I just watched a debate between Sam Harris and William Lane Craig on whether the existence of objective morality requires a supernatural source.
It's truly amazing how often debates like this come down to a failure on both sides to define their terms and, further, to agree on those definitions. William Lane Craig and other Christian apologists often accuse the atheist of being unable to justify the existence of objective morals within their naturalistic world-view. The apologist will then discount any argument made for natural objective morality on the basis that it assumes goodness or badness or preferability of certain results like well-being or thriving of sentient creatures, when, without a supernatural law-giver the atheist has no foundation for any such statements. The atheist will progressively simplify his arguments, thinking that the apologist just doesn't get what he's saying, until he gets to the basic statement of something like "it is better for sentient beings not to be in absolute misery." But again the apologist says that he has no basis for this valuation. So the argument, having been reduced to absurdity, hits a dead end.
The problem from the apologist's side is that he is defining "objective morality" differently from the atheist. When he says "objective morals" he means something like "divine commandments". He argues that God is the embodiment of absolute moral perfection and therefore, any quality he possesses is objectively moral and any action that opposes the moral is objectively immoral.
Now obviously, since the atheist does not believe in God, he is not arguing for that definition of "objective morality". Nor would it be logical to argue that objective morality, under the apologist's definition, can exist in the absence of a supernatural God. But the atheist defines "objective morality" differently. The atheist's definition of "objective morality" is something like "universally applicable ethics". He argues for the application of "rule-utilitarian" ethics under which an action is moral if it is likely to cause the most well-being and/or least suffering among all affected sentient creatures and would do likewise if that action were taken as a guideline for what others ought to do in similar situations. So, for example, although it may cause more well being on an overall scale for me to go next door and kick my single neighbor out of his house by force and invite three homeless people to take it over, it would decidedly create a world of less well-being if that action were taken as a guideline for how one ought to act. Everyone would be kicking everybody out of their houses, personal property would become meaningless, etc.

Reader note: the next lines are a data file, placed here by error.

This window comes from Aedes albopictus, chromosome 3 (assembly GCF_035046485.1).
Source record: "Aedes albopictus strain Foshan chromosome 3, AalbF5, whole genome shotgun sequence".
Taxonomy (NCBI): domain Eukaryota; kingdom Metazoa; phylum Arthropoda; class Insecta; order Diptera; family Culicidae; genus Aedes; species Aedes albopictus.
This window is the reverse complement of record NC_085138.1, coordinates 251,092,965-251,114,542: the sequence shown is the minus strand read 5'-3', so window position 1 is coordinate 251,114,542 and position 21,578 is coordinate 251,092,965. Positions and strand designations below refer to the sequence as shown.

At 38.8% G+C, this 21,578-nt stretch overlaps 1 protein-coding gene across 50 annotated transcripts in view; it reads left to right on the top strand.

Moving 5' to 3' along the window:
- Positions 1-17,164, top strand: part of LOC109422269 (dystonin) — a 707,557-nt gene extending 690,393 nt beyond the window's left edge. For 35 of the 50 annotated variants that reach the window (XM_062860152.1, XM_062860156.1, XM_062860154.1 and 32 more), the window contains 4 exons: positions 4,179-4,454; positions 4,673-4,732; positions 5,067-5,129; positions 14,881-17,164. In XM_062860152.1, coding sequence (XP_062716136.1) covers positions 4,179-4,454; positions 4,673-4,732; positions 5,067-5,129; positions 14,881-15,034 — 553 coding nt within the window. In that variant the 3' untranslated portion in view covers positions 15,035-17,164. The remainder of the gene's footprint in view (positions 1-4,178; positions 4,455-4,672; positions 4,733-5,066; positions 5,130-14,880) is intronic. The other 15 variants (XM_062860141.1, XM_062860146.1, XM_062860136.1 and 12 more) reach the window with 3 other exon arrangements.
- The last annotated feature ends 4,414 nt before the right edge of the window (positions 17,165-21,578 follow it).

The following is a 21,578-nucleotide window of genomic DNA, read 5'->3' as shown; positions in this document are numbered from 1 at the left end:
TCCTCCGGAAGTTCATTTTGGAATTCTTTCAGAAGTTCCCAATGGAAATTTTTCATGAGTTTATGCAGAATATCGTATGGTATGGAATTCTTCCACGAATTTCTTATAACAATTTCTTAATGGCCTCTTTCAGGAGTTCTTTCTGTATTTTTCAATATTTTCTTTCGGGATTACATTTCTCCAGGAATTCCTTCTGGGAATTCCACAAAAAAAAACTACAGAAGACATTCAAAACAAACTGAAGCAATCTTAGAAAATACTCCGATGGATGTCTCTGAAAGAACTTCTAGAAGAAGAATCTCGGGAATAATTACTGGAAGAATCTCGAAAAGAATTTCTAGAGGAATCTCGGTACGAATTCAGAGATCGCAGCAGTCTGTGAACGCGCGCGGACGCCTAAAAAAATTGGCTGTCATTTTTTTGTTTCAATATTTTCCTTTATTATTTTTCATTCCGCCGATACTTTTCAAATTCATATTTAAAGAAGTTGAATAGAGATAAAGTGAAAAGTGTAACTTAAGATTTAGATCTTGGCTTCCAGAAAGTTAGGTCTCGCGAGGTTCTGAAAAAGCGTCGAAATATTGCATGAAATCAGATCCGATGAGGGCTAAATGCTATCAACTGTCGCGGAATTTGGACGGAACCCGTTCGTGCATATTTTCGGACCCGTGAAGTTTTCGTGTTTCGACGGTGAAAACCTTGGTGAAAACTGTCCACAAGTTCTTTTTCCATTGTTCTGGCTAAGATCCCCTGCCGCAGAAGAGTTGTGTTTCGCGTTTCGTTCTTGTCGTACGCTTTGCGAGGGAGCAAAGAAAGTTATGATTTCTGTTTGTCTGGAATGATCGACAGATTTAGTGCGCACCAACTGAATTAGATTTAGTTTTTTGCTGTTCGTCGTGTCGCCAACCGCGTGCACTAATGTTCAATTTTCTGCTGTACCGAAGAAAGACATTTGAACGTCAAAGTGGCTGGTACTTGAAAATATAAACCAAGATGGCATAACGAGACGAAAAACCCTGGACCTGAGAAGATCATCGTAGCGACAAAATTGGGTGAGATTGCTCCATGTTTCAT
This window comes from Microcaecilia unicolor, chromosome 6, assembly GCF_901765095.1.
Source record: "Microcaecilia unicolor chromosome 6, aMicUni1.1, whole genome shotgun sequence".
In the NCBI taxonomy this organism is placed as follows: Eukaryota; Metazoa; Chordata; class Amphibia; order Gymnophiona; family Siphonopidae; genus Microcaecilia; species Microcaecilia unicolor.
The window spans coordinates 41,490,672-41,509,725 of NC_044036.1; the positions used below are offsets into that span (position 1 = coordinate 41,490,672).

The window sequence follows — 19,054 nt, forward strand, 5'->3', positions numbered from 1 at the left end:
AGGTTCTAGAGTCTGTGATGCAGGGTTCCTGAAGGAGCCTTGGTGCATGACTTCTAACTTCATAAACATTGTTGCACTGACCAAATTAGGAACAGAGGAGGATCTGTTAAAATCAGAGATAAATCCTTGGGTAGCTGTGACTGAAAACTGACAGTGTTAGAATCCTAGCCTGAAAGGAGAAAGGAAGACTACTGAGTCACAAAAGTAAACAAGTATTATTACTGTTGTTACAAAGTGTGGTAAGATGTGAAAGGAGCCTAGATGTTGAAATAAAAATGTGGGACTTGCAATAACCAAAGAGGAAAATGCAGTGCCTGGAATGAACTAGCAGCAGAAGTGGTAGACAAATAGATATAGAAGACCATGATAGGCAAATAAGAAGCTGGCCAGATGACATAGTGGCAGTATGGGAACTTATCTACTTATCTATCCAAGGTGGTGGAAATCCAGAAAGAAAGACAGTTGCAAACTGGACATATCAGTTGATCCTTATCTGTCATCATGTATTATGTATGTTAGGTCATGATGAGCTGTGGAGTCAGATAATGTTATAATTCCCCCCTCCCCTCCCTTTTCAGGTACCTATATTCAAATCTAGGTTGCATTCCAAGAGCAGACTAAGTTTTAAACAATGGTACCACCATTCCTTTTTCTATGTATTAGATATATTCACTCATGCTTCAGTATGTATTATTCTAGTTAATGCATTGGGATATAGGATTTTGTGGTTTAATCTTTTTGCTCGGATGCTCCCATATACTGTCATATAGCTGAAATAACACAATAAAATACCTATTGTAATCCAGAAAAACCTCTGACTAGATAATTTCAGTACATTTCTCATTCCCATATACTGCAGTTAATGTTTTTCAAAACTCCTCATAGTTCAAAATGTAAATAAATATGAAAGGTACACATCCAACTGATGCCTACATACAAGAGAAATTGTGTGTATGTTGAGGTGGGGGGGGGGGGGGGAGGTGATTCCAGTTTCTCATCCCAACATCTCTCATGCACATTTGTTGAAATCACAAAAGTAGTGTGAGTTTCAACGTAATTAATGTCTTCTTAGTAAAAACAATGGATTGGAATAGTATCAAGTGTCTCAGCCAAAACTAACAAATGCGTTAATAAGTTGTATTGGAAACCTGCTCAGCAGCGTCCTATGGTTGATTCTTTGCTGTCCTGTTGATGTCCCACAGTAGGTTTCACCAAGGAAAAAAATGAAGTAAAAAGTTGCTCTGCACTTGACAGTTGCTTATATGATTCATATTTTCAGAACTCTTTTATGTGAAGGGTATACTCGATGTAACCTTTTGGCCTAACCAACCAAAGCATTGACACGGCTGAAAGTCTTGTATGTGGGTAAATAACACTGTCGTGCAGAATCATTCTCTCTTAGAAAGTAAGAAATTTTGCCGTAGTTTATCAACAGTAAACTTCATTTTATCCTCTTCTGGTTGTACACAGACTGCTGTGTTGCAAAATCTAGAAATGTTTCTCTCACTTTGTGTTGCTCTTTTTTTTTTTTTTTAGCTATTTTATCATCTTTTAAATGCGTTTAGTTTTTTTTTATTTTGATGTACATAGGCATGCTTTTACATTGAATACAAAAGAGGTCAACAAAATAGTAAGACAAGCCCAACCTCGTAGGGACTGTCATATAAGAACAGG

Now this is simply a system of rational ethics which best correlates to the system of conscience that we all have within us, but it does give us an objective, rational method to arrive at a morality which is independent of culture, religion, personal wants and desires, etc. Therefore, it seems to be a pretty good exposition of what an objective morality could look like in a naturalistic world view.
The apologist's only possible argument to this is "well, what makes well-being good? You are arbitrarily setting up your system on the desirability of well-being and the undesirability of suffering."
Obviously, this is absurd, but that is where the defining of terms comes in. At this basic level, you do have to make the assumptions necessary in the definitions of your terms. Well-being is good because I am defining it as good, it has "well" in it. Suffering is bad because I am defining it as bad, what's more, everyone knows its bad, and if you don't accept that then the argument is doomed to fruitlessness anyway.
However, once you can accept that suffering is undesirable and well being is desirable, you have a perfectly legitimate non-supernatural basis for objective morality.
Furthermore, I defy any supernatural moralist to come up with an example of an action which is objectively evil that truly defies rule-utilitarian ethics; that is, an action that all moral people would agree is absolutely deplorable but causes widespread well-being and would do so if taken as a guideline for how others ought to act in similar circumstances. The fact that this can't be done argues that well-being and suffering are the true foundations for our moral systems.